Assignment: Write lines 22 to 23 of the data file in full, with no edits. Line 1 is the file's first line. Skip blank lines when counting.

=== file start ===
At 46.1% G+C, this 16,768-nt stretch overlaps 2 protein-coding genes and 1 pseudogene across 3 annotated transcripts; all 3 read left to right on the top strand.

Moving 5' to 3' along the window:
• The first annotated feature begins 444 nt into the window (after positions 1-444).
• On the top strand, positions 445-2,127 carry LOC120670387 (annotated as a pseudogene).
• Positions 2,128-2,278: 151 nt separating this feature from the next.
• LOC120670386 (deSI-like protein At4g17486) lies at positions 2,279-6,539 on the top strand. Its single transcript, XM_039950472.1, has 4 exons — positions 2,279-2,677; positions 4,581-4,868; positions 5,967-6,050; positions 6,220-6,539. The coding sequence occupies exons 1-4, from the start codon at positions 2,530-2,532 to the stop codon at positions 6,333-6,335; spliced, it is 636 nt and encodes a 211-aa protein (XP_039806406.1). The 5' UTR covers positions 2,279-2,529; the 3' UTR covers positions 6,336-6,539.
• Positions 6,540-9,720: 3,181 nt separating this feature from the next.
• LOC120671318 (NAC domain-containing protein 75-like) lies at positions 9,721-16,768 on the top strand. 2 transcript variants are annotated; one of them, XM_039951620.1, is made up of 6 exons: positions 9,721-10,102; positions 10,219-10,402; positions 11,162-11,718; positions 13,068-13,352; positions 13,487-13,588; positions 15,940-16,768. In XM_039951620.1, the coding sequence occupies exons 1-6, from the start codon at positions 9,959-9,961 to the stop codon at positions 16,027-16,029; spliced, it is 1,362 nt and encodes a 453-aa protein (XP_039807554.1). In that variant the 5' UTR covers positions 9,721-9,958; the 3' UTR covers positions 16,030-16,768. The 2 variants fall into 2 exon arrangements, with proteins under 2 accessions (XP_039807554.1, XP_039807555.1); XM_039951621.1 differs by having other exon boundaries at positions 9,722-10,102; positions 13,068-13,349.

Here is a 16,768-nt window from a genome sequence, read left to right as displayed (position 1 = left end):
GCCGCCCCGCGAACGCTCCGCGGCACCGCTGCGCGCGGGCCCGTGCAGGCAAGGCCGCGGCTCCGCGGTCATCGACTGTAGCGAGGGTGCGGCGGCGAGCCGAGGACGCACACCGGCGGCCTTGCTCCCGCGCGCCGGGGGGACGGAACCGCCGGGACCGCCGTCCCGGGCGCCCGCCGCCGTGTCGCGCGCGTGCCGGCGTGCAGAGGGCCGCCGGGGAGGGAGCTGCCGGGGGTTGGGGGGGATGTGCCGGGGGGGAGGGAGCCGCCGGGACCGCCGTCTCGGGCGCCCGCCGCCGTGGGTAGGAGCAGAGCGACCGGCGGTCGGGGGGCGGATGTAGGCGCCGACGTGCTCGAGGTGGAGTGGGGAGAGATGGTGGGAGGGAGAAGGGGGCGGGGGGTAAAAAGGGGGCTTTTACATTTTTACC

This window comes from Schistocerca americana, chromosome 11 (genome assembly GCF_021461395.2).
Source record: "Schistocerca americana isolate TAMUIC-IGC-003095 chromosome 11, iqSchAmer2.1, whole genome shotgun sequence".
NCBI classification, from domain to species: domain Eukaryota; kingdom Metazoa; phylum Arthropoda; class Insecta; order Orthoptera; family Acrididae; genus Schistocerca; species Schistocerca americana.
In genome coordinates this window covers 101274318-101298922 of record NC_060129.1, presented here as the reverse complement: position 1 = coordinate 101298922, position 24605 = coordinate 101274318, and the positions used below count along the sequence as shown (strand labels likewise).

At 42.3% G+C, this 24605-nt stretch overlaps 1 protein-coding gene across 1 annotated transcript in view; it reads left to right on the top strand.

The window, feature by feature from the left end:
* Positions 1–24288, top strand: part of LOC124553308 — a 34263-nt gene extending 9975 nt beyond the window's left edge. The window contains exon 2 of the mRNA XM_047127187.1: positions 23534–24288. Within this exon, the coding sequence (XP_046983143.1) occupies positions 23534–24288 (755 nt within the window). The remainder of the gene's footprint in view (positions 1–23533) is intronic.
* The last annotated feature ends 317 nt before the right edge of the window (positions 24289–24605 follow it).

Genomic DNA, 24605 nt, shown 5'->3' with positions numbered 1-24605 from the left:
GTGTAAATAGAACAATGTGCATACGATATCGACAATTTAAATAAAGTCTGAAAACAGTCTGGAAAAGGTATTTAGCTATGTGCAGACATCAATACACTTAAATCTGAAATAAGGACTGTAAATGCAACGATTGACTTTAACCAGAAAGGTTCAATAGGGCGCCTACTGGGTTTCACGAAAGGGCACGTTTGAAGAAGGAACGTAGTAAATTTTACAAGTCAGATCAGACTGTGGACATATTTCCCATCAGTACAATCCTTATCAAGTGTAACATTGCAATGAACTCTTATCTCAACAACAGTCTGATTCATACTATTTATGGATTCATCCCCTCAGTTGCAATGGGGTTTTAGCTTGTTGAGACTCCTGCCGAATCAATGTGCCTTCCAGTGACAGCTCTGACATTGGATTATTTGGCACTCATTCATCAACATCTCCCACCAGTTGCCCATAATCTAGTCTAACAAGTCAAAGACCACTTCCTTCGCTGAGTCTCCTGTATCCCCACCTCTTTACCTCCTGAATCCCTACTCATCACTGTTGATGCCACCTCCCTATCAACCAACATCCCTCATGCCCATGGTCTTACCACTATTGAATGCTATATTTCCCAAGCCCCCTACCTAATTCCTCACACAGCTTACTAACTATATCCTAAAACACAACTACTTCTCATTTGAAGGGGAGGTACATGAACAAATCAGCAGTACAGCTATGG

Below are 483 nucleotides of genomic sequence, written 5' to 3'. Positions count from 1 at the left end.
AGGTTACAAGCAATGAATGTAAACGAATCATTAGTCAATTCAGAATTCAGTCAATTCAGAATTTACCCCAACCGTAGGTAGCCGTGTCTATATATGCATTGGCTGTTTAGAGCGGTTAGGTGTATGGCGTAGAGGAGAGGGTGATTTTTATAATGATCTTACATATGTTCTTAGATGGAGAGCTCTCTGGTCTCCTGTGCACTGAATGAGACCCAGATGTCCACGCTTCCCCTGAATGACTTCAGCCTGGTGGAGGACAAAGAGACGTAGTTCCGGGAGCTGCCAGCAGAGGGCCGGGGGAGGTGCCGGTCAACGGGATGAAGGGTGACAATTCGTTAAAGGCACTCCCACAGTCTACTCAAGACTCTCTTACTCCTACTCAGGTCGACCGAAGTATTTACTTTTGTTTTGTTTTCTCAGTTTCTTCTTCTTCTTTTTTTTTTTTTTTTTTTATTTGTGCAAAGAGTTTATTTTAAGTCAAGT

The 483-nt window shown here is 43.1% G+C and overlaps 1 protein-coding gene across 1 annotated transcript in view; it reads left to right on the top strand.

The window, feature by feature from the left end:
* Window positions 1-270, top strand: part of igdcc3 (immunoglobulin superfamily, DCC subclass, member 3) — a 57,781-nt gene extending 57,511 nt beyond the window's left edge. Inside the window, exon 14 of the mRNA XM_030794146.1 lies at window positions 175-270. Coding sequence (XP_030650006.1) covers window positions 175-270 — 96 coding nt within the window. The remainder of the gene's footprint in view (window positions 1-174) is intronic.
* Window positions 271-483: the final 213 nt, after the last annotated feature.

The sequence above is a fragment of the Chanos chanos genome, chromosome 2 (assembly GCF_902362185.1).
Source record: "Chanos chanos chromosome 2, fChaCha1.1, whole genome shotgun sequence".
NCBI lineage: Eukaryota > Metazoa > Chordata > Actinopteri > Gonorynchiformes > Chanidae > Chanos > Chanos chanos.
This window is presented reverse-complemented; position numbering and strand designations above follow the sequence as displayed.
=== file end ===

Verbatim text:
AGGTTACAAGCAATGAATGTAAACGAATCATTAGTCAATTCAGAATTCAGTCAATTCAGAATTTACCCCAACCGTAGGTAGCCGTGTCTATATATGCATTGGCTGTTTAGAGCGGTTAGGTGTATGGCGTAGAGGAGAGGGTGATTTTTATAATGATCTTACATATGTTCTTAGATGGAGAGCTCTCTGGTCTCCTGTGCACTGAATGAGACCCAGATGTCCACGCTTCCCCTGAATGACTTCAGCCTGGTGGAGGACAAAGAGACGTAGTTCCGGGAGCTGCCAGCAGAGGGCCGGGGGAGGTGCCGGTCAACGGGATGAAGGGTGACAATTCGTTAAAGGCACTCCCACAGTCTACTCAAGACTCTCTTACTCCTACTCAGGTCGACCGAAGTATTTACTTTTGTTTTGTTTTCTCAGTTTCTTCTTCTTCTTTTTTTTTTTTTTTTTTTATTTGTGCAAAGAGTTTATTTTAAGTCAAGT

The 483-nt window shown here is 43.1% G+C and overlaps 1 protein-coding gene across 1 annotated transcript in view; it reads left to right on the top strand.